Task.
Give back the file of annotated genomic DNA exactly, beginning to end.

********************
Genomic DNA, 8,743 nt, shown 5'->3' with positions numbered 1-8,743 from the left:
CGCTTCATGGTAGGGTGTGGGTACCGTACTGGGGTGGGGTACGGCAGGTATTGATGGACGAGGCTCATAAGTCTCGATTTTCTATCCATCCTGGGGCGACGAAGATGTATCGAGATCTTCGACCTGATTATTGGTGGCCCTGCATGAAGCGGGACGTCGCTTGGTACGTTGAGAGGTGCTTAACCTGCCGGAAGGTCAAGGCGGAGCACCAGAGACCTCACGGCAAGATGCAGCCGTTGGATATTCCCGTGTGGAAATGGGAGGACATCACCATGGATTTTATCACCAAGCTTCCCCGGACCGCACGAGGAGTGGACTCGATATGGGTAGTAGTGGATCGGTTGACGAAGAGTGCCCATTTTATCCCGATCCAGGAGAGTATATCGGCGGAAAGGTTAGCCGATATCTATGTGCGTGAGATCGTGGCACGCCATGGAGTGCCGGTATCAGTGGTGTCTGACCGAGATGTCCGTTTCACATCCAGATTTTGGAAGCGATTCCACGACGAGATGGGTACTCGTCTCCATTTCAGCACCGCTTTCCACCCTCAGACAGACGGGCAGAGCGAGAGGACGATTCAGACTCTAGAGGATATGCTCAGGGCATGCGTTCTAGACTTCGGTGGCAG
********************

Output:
Genomic DNA, 8,743 nt, shown 5'->3' with positions numbered 1-8,743 from the left:
CGCTTCATGGTAGGGTGTGGGTACCGTACTGGGGTGGGGTACGGCAGGTATTGATGGACGAGGCTCATAAGTCTCGATTTTCTATCCATCCTGGGGCGACGAAGATGTATCGAGATCTTCGACCTGATTATTGGTGGCCCTGCATGAAGCGGGACGTCGCTTGGTACGTTGAGAGGTGCTTAACCTGCCGGAAGGTCAAGGCGGAGCACCAGAGACCTCACGGCAAGATGCAGCCGTTGGATATTCCCGTGTGGAAATGGGAGGACATCACCATGGATTTTATCACCAAGCTTCCCCGGACCGCACGAGGAGTGGACTCGATATGGGTAGTAGTGGATCGGTTGACGAAGAGTGCCCATTTTATCCCGATCCAGGAGAGTATATCGGCGGAAAGGTTAGCCGATATCTATGTGCGTGAGATCGTGGCACGCCATGGAGTGCCGGTATCAGTGGTGTCTGACCGAGATGTCCGTTTCACATCCAGATTTTGGAAGCGATTCCACGACGAGATGGGTACTCGTCTCCATTTCAGCACCGCTTTCCACCCTCAGACAGACGGGCAGAGCGAGAGGACGATTCAGACTCTAGAGGATATGCTCAGGGCATGCGTTCTAGACTTCGGTGGCAG